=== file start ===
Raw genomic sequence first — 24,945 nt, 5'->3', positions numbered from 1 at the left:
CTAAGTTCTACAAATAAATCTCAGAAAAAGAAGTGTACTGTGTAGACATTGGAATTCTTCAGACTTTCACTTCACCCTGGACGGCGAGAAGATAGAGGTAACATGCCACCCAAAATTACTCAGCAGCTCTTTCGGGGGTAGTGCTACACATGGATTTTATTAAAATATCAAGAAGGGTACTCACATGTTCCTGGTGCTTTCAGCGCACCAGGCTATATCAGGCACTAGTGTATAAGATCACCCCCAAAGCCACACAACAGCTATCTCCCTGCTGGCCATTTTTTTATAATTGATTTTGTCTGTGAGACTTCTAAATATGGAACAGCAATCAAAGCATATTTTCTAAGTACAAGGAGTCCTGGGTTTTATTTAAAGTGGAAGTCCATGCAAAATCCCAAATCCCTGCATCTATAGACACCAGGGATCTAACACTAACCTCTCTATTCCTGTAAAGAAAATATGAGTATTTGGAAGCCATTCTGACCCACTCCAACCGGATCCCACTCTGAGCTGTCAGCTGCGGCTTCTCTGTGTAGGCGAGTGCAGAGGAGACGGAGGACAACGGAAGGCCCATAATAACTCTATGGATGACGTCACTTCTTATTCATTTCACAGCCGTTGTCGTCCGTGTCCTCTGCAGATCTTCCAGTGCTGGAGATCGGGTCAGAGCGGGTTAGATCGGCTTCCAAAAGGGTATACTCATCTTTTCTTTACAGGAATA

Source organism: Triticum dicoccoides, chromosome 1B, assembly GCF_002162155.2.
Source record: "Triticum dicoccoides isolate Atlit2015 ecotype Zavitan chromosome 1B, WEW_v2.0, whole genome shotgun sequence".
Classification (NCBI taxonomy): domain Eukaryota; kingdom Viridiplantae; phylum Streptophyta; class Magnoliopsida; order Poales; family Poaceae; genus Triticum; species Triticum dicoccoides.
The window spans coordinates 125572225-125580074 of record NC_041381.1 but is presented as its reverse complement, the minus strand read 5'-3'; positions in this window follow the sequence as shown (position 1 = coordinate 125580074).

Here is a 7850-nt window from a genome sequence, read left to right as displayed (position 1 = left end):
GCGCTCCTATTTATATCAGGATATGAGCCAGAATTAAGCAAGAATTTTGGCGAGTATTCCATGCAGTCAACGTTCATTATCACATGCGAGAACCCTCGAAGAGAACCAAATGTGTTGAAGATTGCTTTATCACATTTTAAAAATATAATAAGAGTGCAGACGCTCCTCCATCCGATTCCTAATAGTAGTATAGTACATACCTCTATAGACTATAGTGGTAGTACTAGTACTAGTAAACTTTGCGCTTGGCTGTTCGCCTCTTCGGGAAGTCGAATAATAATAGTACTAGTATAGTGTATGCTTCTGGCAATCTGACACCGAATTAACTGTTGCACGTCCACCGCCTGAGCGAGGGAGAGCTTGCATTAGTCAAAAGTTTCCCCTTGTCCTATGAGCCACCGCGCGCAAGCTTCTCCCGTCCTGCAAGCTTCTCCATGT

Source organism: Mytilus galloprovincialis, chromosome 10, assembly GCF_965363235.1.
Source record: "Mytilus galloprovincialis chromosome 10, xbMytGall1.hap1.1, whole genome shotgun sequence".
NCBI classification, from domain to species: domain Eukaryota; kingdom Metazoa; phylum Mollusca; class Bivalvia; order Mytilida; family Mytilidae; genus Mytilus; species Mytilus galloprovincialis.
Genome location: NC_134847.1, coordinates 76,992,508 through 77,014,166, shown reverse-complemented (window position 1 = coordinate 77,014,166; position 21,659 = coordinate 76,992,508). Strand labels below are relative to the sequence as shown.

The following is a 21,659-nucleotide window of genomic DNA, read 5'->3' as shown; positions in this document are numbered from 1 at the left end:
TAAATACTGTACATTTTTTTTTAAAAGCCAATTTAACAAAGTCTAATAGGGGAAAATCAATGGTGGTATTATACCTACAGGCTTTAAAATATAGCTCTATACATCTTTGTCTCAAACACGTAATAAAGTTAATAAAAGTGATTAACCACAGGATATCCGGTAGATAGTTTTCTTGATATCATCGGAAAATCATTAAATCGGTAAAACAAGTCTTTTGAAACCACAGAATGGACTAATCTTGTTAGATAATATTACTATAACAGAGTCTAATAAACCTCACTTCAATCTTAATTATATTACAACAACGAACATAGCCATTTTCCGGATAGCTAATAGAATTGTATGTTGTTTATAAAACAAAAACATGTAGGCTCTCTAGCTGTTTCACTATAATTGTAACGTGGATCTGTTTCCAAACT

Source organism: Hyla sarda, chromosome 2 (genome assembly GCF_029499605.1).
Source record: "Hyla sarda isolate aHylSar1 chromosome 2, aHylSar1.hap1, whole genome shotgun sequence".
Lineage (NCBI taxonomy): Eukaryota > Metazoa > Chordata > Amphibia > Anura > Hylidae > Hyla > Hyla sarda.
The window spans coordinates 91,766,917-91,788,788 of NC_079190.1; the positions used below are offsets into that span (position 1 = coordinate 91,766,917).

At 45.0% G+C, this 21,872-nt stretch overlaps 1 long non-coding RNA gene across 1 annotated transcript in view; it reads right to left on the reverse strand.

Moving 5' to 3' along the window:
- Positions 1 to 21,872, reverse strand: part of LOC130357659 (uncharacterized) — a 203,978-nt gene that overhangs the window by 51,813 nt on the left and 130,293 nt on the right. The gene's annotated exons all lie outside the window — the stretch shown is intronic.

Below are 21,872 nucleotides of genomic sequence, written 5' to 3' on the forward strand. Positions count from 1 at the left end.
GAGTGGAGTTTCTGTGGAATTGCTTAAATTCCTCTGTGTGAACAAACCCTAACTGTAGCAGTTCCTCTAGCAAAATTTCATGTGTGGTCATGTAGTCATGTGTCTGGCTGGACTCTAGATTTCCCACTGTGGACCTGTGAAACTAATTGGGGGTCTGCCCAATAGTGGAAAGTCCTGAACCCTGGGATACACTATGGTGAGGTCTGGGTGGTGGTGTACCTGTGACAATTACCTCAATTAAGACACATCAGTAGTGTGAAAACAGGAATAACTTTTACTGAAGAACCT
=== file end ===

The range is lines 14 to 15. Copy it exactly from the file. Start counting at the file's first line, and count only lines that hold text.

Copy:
TAAATACTGTACATTTTTTTTTAAAAGCCAATTTAACAAAGTCTAATAGGGGAAAATCAATGGTGGTATTATACCTACAGGCTTTAAAATATAGCTCTATACATCTTTGTCTCAAACACGTAATAAAGTTAATAAAAGTGATTAACCACAGGATATCCGGTAGATAGTTTTCTTGATATCATCGGAAAATCATTAAATCGGTAAAACAAGTCTTTTGAAACCACAGAATGGACTAATCTTGTTAGATAATATTACTATAACAGAGTCTAATAAACCTCACTTCAATCTTAATTATATTACAACAACGAACATAGCCATTTTCCGGATAGCTAATAGAATTGTATGTTGTTTATAAAACAAAAACATGTAGGCTCTCTAGCTGTTTCACTATAATTGTAACGTGGATCTGTTTCCAAACT

Source organism: Hyla sarda, chromosome 2 (genome assembly GCF_029499605.1).